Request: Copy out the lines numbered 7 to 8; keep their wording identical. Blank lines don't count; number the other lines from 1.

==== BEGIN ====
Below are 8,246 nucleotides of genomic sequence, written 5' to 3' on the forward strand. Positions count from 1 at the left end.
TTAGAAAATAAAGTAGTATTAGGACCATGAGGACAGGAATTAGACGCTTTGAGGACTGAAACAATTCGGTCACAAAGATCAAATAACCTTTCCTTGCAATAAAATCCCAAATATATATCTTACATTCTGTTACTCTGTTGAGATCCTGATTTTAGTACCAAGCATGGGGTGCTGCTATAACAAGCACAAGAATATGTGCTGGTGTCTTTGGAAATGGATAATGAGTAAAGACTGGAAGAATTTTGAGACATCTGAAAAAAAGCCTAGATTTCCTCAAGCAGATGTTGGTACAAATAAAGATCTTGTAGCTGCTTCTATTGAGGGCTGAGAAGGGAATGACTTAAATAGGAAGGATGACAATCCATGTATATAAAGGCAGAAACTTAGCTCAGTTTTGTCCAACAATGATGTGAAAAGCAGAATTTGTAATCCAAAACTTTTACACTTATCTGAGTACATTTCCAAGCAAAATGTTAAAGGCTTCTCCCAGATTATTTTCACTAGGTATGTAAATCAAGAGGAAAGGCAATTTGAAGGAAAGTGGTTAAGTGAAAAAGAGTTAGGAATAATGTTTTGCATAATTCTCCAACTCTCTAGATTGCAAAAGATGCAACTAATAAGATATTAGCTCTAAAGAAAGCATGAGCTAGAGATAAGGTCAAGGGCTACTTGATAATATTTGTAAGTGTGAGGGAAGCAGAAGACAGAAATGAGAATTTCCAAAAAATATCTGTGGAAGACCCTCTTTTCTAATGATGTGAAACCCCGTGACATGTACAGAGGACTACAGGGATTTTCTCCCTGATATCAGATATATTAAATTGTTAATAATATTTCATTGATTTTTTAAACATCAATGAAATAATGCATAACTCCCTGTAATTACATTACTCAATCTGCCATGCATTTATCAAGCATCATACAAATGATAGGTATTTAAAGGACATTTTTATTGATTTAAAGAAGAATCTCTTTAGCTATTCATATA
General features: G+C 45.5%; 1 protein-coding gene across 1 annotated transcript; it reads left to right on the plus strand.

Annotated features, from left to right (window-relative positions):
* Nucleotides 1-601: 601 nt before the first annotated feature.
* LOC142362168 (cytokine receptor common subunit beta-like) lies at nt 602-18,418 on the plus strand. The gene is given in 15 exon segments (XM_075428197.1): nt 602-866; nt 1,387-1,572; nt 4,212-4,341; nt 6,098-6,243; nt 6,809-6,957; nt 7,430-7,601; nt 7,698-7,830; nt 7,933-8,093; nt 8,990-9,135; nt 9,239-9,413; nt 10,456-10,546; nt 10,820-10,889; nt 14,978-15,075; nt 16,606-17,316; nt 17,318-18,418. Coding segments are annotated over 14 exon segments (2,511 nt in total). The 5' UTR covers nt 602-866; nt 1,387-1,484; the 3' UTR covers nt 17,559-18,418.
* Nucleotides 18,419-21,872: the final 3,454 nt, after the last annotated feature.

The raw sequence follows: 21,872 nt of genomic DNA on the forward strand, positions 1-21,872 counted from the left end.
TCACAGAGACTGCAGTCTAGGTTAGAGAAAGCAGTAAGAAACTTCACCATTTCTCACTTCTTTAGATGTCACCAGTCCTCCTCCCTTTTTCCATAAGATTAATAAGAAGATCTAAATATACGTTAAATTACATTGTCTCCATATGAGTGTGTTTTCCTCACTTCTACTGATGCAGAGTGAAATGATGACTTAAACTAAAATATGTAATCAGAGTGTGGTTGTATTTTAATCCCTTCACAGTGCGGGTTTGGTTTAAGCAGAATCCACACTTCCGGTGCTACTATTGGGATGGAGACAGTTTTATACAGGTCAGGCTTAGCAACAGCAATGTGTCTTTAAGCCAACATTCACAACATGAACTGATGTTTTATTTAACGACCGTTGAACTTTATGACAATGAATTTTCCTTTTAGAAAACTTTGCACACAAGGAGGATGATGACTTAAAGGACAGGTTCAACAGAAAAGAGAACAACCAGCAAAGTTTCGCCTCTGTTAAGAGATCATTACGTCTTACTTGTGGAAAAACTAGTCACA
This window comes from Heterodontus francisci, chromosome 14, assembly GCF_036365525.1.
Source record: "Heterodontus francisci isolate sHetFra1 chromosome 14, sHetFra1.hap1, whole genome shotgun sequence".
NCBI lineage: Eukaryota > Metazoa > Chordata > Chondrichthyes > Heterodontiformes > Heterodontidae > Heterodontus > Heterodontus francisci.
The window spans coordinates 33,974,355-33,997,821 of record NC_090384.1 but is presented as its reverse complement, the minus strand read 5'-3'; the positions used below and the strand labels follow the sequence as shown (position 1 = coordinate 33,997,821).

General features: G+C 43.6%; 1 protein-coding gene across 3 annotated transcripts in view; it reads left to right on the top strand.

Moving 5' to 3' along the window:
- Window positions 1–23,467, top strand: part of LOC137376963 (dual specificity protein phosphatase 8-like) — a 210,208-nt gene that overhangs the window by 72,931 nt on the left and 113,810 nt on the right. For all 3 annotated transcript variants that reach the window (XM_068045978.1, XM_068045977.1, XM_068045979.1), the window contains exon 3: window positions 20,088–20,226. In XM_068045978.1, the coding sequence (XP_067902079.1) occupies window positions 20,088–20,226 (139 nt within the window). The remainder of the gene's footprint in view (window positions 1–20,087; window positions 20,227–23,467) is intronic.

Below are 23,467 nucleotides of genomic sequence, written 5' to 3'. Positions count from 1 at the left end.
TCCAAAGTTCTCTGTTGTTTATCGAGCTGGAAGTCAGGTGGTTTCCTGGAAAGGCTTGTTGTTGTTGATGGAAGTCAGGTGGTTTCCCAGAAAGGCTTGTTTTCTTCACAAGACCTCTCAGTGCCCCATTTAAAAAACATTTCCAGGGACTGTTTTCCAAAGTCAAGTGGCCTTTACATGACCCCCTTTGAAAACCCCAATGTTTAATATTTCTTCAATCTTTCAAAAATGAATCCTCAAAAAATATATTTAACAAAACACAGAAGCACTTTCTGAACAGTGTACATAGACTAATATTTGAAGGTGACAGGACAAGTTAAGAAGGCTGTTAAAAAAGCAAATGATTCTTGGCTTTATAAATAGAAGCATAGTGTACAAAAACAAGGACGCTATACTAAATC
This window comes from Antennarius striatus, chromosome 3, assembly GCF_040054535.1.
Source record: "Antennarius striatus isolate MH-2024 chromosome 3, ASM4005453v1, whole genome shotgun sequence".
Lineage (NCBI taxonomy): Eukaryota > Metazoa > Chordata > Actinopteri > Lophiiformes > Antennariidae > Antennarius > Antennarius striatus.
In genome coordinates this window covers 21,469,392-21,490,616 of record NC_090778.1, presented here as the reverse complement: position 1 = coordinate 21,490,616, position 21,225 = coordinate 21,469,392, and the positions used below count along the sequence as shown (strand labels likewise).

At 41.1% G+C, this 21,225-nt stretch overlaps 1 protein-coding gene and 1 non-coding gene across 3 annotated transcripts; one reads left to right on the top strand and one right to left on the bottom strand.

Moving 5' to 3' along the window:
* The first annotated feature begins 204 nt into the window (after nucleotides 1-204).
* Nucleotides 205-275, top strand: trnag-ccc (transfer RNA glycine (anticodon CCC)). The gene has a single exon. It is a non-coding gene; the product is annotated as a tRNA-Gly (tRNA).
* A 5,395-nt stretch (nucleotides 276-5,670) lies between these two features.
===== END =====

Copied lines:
* Nucleotides 18,419-21,872: the final 3,454 nt, after the last annotated feature.

The raw sequence follows: 21,872 nt of genomic DNA on the forward strand, positions 1-21,872 counted from the left end.